The Year in Racial Amnesia

By Cord Jefferson for

All those who would look back to the "charms" of Olde America seem unaware that those days are not so far gone. The United States has improved such that we no longer have mobs that gather to watch a lynched body the way they might watch a fish struggle on a line. But we're lying to ourselves if we think Florida police arresting a black man dozens of times simply for going to work isn't an act underpinned by the old notion that some people's rights are worth less than the rights of others. We're kidding ourselves if we think that New York police arresting three black kids simply for waiting in an inadequate place for a school bus isn't underpinned by the old notion that black people should be treated with suspicion. We're refusing to open our eyes and acknowledge what's right in front of us if we think that that same fear isn't at the heart of the killings of Oscar GrantTrayvon Martin, Jonathan Farrell, Renisha McBride, and others.

In America we like to pretend that our statues and federal holidays are proof that we are humbled by and respectful to our shared national history. But how respectful are we, and to whom are we showing respect, when a monument to a "great" American fails to mention that that man once worked ceaselessly to subjugate an entire group of other Americans? How respectful are we when we publish in our newspapers headlines calling black women liars for proffering the ridiculous opinion that the racism they've known since childhood is a real thing? Whose history is being respected when a white American says she pines for the days when entire restaurant waitstaffs were composed of old black men? Why does it feel like some histories are more valued than others in America, where often the response to minorities who mention their difficult pasts is, "Get over it"?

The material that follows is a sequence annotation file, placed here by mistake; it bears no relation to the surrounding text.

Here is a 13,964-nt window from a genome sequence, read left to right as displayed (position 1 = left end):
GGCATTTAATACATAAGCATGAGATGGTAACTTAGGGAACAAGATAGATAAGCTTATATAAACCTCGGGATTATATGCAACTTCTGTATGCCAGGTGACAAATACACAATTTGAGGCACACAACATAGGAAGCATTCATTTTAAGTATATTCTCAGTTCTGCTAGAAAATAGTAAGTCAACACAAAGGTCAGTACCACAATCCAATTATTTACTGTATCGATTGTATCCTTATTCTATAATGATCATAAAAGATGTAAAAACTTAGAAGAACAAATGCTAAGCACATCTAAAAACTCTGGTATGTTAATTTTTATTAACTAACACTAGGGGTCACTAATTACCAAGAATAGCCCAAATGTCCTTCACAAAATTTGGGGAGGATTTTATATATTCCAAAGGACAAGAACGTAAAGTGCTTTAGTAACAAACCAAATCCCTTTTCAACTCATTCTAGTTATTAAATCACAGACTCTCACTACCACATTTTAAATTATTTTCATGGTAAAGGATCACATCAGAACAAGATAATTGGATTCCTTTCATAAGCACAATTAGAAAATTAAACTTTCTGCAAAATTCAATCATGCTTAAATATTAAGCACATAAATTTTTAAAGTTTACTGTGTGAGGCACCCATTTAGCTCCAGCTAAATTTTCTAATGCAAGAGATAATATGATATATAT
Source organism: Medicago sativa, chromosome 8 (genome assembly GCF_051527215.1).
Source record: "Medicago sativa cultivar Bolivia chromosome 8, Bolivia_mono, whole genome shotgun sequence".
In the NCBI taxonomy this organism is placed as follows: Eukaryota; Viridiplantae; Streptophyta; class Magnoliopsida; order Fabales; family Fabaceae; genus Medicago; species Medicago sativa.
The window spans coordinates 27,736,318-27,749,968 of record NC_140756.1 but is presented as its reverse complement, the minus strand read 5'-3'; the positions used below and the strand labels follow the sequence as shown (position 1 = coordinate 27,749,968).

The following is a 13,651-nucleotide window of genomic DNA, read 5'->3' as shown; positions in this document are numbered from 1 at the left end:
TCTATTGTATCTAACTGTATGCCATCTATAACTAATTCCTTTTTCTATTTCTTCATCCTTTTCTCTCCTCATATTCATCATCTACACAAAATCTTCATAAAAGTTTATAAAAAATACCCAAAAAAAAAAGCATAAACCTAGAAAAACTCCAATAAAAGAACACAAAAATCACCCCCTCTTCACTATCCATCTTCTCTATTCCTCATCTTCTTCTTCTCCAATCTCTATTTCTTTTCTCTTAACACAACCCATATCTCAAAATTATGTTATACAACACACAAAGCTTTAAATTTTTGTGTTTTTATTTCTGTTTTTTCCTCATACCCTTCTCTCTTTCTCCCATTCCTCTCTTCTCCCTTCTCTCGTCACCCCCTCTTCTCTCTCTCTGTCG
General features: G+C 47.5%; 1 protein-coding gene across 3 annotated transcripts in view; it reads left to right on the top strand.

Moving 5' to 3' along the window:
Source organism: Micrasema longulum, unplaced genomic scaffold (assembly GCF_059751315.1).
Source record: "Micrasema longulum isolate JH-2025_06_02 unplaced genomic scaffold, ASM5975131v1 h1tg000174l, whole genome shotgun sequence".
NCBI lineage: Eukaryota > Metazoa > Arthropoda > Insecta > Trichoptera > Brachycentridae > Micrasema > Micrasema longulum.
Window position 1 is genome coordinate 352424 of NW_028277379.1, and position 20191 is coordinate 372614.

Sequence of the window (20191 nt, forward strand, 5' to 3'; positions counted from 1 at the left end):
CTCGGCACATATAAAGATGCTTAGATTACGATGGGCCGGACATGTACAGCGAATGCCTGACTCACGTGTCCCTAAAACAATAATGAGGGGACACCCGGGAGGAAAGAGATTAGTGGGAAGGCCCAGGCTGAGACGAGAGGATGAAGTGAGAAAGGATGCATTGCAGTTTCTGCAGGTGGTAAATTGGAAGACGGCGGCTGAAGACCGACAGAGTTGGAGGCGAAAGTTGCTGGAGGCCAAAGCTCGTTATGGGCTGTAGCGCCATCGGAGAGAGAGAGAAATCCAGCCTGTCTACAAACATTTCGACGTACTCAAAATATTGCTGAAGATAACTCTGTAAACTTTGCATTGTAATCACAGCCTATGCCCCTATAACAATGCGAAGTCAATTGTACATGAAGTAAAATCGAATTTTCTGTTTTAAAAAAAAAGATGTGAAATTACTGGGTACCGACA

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Donovan X. Ramsey